Perspective on Human Pluripotent Stem Cell-derived Cardiomyocytes in Heart Disease Modeling and Repair
On July 29, 2020, scientific journal Stem Cells Translational Medicine online published “Perspective on human pluripotent stem cell-derived cardiomyocytes in heart disease modeling and repair” by Dr. YANG Huang-Tian's research team from Shanghai Institute of Nutrition and Health (SINH) of the Chinese Academy of Sciences (CAS) and Dr. CAO Nan's team from Sun Yat-sen University.
Heart diseases (HDs) encompass a broad range of disorders extending from myocardial infarction (MI) to heritable cardiomyopathies, and heart failure (HF) are the leading cause of morbidity and mortality worldwide. Despite remarkable clinical progress have made, current therapies cannot restore the lost myocardium, prevent the occurrence and development of heart failure. Meanwhile, the correlation of genotype to phenotype of many HDs is poorly modeled. Therefore, it is an urgent matter to develop new therapeutic strategies for cardiac therapy.
Cell therapy by transplantation of human pluripotent stem cells (hPSCs) derived cardiac lineage cells is one of the most notable alternative therapeutic approaches. hPSCs, including embryonic stem cells (hESCs) and induced pluripotent stem cells (hiPSCs), own the potential to differentiate into cardiac lineage cells which were proved to be promising in cell therapy.
Preclinical studies by Dr. YANG Huang-Tian’s research team from SINH revealed that hPSC-derived cardiac lineage cells own the potential to differentiate into functional cells to replace lost cells after myocardial infarction. Meanwhile, transplantation of hPSC-derived cardiac lineage cells contributes to infarct healing via trigger endogenous cardiac repair mechanisms. In addition, no tumorigenesis and arrhythmia have been observed in the preliminary clinical trials for patients with severe ischemic heart failure.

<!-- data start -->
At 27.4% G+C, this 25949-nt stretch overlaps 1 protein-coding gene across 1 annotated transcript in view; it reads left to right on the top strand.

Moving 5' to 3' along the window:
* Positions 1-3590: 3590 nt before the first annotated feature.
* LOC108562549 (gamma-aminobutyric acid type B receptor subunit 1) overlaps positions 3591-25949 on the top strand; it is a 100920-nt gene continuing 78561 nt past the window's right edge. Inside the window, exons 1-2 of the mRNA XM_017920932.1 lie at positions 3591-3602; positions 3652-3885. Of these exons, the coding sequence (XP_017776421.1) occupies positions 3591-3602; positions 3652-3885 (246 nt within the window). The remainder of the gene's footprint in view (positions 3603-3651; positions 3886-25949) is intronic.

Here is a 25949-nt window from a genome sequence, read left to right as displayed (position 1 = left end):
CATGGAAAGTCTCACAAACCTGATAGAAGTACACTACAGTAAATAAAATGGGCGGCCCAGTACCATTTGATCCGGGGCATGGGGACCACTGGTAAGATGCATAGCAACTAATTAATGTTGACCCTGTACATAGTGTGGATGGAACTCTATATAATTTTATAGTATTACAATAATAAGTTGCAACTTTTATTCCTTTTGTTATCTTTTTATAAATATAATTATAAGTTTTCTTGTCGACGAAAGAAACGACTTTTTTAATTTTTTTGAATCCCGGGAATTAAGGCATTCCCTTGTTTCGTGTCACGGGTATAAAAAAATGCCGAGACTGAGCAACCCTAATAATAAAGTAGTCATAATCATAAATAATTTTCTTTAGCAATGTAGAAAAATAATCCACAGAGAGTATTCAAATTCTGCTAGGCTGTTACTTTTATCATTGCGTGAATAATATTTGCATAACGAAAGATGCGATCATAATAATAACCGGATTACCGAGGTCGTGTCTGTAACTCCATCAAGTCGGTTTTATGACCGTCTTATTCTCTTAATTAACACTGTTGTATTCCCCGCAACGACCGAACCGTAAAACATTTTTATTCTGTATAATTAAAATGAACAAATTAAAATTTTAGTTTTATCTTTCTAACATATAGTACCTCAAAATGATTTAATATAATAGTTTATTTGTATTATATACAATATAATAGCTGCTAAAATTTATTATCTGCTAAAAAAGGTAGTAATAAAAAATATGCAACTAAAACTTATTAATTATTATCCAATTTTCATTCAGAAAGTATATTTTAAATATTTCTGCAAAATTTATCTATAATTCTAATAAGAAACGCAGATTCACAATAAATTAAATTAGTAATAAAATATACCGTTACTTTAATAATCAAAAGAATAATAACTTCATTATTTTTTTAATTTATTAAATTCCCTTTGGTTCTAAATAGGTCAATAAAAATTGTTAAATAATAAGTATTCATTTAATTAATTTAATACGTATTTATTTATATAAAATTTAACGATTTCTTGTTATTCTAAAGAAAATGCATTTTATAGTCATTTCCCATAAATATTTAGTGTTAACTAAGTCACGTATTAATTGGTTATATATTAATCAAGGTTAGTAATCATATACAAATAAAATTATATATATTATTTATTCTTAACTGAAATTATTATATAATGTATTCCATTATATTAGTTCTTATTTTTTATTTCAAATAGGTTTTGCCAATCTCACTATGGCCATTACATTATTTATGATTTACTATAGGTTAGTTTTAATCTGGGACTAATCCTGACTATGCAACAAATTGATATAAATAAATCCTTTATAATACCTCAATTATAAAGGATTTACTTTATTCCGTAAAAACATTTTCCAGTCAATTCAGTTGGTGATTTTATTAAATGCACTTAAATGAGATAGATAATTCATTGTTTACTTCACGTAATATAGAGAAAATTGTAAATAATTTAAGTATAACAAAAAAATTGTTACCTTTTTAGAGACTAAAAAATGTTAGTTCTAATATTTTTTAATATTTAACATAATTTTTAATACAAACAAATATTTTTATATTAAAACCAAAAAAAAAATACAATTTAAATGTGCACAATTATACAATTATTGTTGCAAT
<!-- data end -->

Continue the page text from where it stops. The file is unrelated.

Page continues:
At the same time, hPSC-based disease modeling has not only shed new lights on the genetic and/or molecular basis of many cardiac diseases but also established cellular phenotypes characterizing HDs, revealing tremendous potential in the phenotypic approach of drug discovery. Although the outcomes are encouraging, several obstacles, such as cell type, maturity, quality control, residence, immune rejection and arrhythmia induced by cell transplantation need to be overcome before moving toward clinical application.
In brief, the perspective overviews recent advances, challenges, and potential solutions in the application of hPSC-derived cardiomyocytes in these fields. Moreover, it outlines the successful experiences and limitations of current studies on cardiac therapy, heart disease modeling, and drug discovery and summarizes some application barriers as well as potential directions to enable this field to move forward.
This work was supported by the National Natural Science Foundation of China, the National Key R&D Program of China, Strategic Priority Research Program of CAS, the Guangdong Innovative and Entrepreneurial Research Team Program, and the Fundamental Research Funds for the Central Universities.
Application of hPSC-derived cardiac cells in cardiac repair, disease modeling and drug discovery. (Image by Dr. YANG Huang-Tian’s team)
WANG Jin (Ms.)
Shanghai Institute of Nutrition and Health,
Chinese Academy of Sciences